View of the site of Gortyn and the Mesara Plain from the Acropolis.
The Roman Odeum. The famous Law Code was covered by a brick built vaulted stoa a few years after its discovery.
The Roman Odeum. It was built in the 1st century BC and after being damaged by an earthquake, was restored by Trajan. The Odeum was a roofed building used for musical and theatrical performances. It is one of the best preserved of its kind in Crete.
The Roman Odeum, built in the 1st century BC and after being damaged by an earthquake, was restored by Trajan, Gortyna, Crete
The Scene and Orchestra of the Roman Odeum. The scene had three entrances and rectangular niches where marble statues stood. The orchestra had a diameter of 8.5m and was covered with blue and white marble paving.
The cavea of the Odeum with carved stone seats which was supported by a vaulted arcade sheltering the Laws of Gortyn.
The cavea of the Odeum with carved stone seats. The cavea was supported by a vaulted arcade which sheltered the Laws of Gortyn.
The Law Code of Gortyn dated to the early 5th century BC. It is housed in a small vaulted brick structure built by the Archaeological Service in 1889.
The Law Code of Gortyn, dated to the early 5th century BC. It is housed in a small vaulted brick structure built by the Archaeological Service in 1889.
The Law Code of Gortyn dated to the early 5th century BC.
The Law Code of Gortyn, inscribed in the boustrophedon system of writing (alternate lines in opposite directions), provides important information on the laws of the city and civil law.
The Great North Theatre built at the foot of the acropolis. It is the oldest theatre of Gortyn. The proscenium (front of the scene) was decorated with statues and reliefs among which a statue of Europe on the Bull was found. This marble group is now kept in the British Museum and is dated to the 2nd century BC (see image here).
The Great North Theatre was built at the foot of the acropolis. It is the oldest theatre of Gortyn. The proscenium (front of the scene) was decorated with statues and reliefs among which a statue of Europe on the Bull was found. This marble group is now kept in the British Museum and is dated to the 2nd century BC (see image here).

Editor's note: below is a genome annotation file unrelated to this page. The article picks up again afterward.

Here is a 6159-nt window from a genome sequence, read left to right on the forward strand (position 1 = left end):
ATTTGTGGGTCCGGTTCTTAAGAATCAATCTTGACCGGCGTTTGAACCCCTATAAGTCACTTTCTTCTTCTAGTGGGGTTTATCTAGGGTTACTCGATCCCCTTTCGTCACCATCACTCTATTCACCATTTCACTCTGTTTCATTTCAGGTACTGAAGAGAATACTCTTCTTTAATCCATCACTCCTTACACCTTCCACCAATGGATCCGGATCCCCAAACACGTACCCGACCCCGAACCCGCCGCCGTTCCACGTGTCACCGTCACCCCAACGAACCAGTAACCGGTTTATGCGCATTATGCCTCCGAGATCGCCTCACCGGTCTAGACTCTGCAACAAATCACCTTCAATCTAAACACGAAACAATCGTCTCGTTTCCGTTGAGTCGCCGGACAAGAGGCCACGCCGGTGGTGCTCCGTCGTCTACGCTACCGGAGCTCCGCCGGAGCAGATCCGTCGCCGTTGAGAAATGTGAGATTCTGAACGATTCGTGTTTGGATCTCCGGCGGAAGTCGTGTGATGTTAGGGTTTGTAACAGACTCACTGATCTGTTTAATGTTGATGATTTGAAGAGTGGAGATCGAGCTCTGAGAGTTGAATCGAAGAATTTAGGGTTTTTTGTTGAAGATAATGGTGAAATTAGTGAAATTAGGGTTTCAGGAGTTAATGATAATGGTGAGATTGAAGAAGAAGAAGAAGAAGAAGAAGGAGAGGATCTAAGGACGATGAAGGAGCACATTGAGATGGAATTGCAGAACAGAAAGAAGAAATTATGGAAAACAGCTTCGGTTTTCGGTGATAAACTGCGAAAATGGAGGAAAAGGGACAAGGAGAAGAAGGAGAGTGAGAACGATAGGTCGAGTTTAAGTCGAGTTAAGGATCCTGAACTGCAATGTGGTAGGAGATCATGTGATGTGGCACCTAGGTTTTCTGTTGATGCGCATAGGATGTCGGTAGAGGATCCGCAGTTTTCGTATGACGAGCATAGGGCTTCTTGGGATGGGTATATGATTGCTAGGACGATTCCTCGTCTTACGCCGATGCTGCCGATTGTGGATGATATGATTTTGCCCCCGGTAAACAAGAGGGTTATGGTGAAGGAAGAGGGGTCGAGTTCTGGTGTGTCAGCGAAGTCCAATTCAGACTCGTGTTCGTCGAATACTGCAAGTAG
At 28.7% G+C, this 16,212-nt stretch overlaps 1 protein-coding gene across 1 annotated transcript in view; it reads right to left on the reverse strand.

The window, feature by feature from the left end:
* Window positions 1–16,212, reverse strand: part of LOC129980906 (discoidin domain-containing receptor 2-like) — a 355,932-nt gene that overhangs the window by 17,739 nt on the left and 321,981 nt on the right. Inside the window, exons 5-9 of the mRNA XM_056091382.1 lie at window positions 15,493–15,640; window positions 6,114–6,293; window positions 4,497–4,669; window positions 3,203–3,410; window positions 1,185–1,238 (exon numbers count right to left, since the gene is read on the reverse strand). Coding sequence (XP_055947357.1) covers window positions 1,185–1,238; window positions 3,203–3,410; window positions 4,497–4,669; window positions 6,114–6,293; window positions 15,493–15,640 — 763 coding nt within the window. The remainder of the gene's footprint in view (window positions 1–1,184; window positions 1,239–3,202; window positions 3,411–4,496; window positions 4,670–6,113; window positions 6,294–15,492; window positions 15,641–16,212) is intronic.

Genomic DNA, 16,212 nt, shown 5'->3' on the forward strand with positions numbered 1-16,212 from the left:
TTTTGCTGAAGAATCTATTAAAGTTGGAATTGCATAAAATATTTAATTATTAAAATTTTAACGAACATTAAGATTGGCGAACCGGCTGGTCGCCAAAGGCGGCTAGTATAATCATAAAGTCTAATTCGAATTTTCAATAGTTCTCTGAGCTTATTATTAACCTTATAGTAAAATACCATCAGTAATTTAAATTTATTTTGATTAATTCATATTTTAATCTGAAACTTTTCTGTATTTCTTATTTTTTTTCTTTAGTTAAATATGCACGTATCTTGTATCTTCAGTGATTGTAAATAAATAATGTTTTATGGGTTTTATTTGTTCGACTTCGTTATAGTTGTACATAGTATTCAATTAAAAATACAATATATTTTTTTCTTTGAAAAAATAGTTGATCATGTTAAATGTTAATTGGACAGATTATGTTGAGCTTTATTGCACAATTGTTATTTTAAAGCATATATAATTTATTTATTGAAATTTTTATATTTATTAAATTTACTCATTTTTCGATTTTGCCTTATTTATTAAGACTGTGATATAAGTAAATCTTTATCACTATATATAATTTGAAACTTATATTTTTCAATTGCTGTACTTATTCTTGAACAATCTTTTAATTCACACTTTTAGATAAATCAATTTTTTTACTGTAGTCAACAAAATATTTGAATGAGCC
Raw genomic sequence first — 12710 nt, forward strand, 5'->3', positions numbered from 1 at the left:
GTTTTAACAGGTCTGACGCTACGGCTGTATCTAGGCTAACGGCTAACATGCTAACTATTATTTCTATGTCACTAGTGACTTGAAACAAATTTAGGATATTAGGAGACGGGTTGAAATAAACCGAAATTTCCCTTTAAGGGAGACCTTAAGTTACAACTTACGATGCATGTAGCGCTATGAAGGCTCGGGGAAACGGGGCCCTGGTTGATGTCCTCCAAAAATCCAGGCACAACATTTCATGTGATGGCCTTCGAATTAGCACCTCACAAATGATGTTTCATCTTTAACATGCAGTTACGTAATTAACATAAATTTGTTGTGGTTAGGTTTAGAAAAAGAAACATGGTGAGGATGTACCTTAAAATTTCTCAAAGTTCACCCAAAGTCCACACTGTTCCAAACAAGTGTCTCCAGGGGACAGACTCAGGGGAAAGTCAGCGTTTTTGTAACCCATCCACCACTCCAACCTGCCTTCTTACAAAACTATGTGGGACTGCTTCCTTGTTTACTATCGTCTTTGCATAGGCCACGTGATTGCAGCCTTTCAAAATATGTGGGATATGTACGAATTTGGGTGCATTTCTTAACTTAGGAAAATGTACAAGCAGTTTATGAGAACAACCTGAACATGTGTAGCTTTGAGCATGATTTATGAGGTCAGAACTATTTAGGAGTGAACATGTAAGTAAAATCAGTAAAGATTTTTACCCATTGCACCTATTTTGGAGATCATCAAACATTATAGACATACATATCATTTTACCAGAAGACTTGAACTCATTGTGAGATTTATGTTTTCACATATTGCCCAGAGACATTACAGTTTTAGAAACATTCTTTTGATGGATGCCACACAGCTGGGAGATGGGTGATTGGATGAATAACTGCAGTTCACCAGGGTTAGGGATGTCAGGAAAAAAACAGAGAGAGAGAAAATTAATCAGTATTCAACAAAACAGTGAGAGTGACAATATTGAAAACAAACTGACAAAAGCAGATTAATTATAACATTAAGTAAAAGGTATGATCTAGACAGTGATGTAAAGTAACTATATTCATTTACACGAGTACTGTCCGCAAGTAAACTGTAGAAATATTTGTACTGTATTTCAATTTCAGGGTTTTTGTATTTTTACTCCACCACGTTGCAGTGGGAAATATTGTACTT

The Temple of Apollo Pythios, the main sanctuary of pre-Roman Gortyn built in the 7th century BC.
The Temple of Apollo Pythios was the main sanctuary of pre-Roman Gortyn. It was built in the 7th century BC, and was restored and enlarged during the Hellenistic period whilst alterations and additions were made during the Roman period.
The stepped altar of the Temple of Apollo Pythios which stood before the pronaos and was built during the Roman period.
The stepped altar of the Temple of Apollo Pythios which stood before the pronaos. It was built during the Roman period.
Overview of the Temple of Apollo Pythios.
Overview of the Temple of Apollo Pythios.
The Praetorium built at the beginning of the 2d century AD during the reign of Trajan, it was the residence of the governor of the province.
The ruins of the Praetorium was built at the beginning of the 2nd century AD during the reign of Trajan. It was the residence of the governor of the province and also served as an administrative building.
The Praetorium consisted of a peristyle court covering an area of 1000 square metres and large halls.
The Praetorium consisted of a peristyle court covering an area of 1000 square metres with large halls.
The fenced area of the Praetorium.
The fenced area of the Praetorium.
The Temple of the Egyptian Gods dedicated to the Egyptian gods Isis, Serapis and Anubis. The sanctuary consists of quadrilateral nave, arcade on the west, underground crypt in the south and a cistern outside east of nave. In the central alcove stood the statue of Serapis and the side statues of Isis and Anubis.
The Temple of the Egyptian Gods was dedicated to Isis, Serapis and Anubis. The sanctuary consisted of a quadrilateral nave with an arcade on the west, an underground crypt in the south and a cistern. The final construction phase of the temple dates to the 1st / 2nd century. AD.
The Church of Haghios Titus. It was built in the 6th century AD, but much of what survives certainly belongs to later repairs and additions.
The Church of Agios Titus. It was built in the 6th century AD, but much of what survives certainly belongs to later repairs and additions.

SCULPTURES found at gortyn

Headless statue of emperor Hadrian. He is shown as a triumphant army commander wearing the military cuirass.
Headless statue of emperor Hadrian. He is shown as a triumphant army commander wearing the military cuirass.
Statue group of Persephone (as Isis) and Pluto (as Serapis), from the Sanctuary of the Egyptian Gods at Gortyna, mid-2nd century AD.
Statue group of Persephone (as Isis) and Pluto (as Serapis), from the Sanctuary of the Egyptian Gods at Gortyna, mid-2nd century AD.
Statue of emperor Antoninus Pius (original head in the Heraklion Museum).
Statue of emperor Antoninus Pius (original head in the Heraklion Museum).

Links: